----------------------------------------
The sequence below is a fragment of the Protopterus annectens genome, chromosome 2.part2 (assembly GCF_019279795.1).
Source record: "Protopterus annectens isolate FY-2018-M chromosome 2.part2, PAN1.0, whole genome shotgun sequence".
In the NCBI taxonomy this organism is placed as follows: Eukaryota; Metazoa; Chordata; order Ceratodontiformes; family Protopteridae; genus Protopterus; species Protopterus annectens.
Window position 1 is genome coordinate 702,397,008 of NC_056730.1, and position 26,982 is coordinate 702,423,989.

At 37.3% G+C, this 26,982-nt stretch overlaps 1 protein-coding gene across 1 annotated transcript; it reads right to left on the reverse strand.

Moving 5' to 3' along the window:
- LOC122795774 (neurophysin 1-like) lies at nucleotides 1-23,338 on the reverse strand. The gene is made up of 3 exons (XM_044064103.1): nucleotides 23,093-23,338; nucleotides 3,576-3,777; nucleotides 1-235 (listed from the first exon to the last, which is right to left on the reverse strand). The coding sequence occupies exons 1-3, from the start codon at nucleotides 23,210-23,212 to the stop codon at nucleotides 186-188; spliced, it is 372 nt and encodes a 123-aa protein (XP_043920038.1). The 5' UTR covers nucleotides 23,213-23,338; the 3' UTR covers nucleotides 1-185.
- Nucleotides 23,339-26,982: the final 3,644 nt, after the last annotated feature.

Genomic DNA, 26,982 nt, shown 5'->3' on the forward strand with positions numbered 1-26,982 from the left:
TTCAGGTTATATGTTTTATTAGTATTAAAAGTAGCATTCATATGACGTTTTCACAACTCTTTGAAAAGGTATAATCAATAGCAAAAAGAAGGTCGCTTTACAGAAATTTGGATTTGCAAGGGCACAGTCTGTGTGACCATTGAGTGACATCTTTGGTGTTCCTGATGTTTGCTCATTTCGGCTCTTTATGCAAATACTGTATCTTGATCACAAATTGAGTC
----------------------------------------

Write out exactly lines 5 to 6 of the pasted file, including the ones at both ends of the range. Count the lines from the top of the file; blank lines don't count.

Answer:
At 37.3% G+C, this 26,982-nt stretch overlaps 1 protein-coding gene across 1 annotated transcript; it reads right to left on the reverse strand.

Moving 5' to 3' along the window: